• The U.S. citizen and foreign fiancé must have met IN PERSON at least once in the previous 2 years (unless doing so would violate long-established customs or cause extreme hardship for the U.S. citizen).
  • The U.S. citizen AND foreign fiance must have a present INTENT to marry after the fiance visa is issued and must be willing to marry WITHIN 90 DAYS of entry into the U.S. by the foreign fiance.
  • The foreign fiance has NOT been convicted of a crime, has never entered the U.S. illegally or overstayed for 6 months or longer, and does not have a history of detentions/removal/deportations by the Department of Homeland Security. Examples of these ineligibilities are:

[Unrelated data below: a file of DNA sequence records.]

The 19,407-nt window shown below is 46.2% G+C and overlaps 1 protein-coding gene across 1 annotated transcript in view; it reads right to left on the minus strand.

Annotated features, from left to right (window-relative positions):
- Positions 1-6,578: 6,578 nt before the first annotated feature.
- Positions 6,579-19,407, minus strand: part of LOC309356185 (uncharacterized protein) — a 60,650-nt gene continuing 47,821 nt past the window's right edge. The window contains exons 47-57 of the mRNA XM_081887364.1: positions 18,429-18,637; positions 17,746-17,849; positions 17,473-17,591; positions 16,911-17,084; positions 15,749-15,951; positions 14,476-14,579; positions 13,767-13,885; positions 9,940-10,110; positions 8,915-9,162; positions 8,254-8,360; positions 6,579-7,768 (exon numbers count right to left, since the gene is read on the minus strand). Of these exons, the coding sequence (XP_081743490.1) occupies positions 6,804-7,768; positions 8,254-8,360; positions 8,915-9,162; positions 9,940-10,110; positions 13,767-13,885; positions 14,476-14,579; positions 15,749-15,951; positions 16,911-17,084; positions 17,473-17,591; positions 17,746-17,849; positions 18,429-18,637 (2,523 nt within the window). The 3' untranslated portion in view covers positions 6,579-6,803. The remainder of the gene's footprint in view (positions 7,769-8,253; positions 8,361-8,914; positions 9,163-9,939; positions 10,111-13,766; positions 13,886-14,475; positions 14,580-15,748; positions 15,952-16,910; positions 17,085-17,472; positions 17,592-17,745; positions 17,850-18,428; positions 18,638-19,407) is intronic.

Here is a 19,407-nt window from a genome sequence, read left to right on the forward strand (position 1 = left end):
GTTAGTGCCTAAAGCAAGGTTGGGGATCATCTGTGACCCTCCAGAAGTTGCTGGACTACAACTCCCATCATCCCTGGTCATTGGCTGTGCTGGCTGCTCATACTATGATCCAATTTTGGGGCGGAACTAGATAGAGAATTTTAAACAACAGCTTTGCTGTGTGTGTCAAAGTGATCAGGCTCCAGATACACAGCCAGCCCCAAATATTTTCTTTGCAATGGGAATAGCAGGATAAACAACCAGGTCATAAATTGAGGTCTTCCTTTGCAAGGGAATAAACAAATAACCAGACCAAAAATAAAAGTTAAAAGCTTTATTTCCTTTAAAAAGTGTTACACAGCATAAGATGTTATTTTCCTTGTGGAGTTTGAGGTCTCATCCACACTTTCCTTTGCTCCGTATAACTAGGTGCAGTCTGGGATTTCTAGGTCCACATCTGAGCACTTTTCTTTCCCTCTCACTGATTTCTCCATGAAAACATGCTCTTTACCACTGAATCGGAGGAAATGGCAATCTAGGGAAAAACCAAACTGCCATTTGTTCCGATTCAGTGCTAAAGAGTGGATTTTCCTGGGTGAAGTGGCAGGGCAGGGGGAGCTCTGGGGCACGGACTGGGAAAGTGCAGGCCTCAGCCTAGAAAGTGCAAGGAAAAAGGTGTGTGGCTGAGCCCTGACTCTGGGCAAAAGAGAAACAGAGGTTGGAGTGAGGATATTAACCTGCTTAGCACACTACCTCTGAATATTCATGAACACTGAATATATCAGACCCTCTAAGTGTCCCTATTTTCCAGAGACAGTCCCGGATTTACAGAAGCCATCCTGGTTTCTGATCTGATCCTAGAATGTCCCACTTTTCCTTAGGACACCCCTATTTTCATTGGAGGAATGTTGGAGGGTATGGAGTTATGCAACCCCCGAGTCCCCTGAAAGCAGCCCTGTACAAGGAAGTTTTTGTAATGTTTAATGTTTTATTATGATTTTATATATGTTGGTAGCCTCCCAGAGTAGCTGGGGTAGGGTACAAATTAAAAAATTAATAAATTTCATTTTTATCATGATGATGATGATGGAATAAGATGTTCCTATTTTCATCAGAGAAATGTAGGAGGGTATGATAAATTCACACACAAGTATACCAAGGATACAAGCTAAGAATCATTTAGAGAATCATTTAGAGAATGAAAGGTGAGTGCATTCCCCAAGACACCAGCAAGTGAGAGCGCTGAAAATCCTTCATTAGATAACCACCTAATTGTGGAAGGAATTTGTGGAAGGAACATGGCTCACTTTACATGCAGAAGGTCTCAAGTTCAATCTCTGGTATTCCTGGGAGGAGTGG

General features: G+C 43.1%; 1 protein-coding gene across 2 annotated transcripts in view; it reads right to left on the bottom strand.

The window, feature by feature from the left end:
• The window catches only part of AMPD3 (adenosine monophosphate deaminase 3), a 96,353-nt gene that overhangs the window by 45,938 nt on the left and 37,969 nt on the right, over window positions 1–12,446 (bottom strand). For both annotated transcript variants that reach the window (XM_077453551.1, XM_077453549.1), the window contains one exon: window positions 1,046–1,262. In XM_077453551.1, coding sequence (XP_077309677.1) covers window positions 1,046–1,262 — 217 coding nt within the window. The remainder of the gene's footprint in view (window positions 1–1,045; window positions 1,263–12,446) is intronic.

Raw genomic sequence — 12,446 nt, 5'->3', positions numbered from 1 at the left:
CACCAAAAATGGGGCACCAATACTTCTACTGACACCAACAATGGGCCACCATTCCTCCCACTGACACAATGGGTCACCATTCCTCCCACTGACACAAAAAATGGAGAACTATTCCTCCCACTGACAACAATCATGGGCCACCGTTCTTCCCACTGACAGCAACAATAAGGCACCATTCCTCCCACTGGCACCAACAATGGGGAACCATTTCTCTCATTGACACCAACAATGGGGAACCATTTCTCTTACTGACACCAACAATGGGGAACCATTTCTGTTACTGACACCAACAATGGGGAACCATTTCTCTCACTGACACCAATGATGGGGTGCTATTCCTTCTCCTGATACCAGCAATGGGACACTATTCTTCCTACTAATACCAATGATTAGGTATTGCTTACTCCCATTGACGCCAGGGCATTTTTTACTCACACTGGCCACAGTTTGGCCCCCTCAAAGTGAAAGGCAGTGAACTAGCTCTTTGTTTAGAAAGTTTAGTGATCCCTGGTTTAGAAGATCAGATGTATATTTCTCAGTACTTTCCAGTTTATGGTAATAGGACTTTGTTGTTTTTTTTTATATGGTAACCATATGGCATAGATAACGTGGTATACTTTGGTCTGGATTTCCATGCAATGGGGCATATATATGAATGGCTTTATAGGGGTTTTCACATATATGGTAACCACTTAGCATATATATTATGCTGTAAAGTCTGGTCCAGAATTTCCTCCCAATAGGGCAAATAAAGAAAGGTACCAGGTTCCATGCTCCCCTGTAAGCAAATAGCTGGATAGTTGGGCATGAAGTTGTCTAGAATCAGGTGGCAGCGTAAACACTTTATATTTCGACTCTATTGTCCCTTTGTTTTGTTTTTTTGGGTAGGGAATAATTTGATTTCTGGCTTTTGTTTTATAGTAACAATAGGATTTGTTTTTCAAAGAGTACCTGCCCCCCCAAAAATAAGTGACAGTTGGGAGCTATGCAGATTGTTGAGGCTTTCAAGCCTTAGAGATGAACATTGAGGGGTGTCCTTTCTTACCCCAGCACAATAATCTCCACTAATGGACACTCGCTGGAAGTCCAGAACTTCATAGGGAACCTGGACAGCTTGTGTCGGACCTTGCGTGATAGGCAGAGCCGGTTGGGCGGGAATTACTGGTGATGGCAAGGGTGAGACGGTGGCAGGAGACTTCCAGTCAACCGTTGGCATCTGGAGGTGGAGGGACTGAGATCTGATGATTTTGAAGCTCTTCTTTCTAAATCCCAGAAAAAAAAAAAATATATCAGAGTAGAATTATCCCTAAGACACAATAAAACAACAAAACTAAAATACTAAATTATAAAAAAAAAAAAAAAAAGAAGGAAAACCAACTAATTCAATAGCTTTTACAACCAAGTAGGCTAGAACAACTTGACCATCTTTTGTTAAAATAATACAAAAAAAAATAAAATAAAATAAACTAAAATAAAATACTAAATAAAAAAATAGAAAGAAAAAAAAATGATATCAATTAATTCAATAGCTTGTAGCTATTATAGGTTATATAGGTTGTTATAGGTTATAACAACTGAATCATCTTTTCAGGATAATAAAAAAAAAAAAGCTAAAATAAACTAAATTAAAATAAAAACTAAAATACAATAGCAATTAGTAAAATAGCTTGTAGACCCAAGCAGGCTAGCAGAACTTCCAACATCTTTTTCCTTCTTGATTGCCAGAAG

• Trafficking in Drugs
    • Overstaying a previous visa
    • Practicing polygamy
    • Advocating the overthrow of the government
    • Submitting fraudulent documents
    • The consular officer will tell the applicant, if they are ineligible for a visa, whether there is a waiver of the ineligibility and what the waiver procedure is.
  • The U.S. citizen fiance has filed taxes with the IRS during the previous three years, is currently employed (or self-employed), and is earning AT LEAST the minimum income level set forth by the U.S. Poverty Guidelines.  This minimum income level recommended is $19,387 for a family of two ($24,225 for Hawaii and $22,312 for Alaska) and increases by approximately $5,025 for each additional family household member or dependent of the U.S. citizen fiance.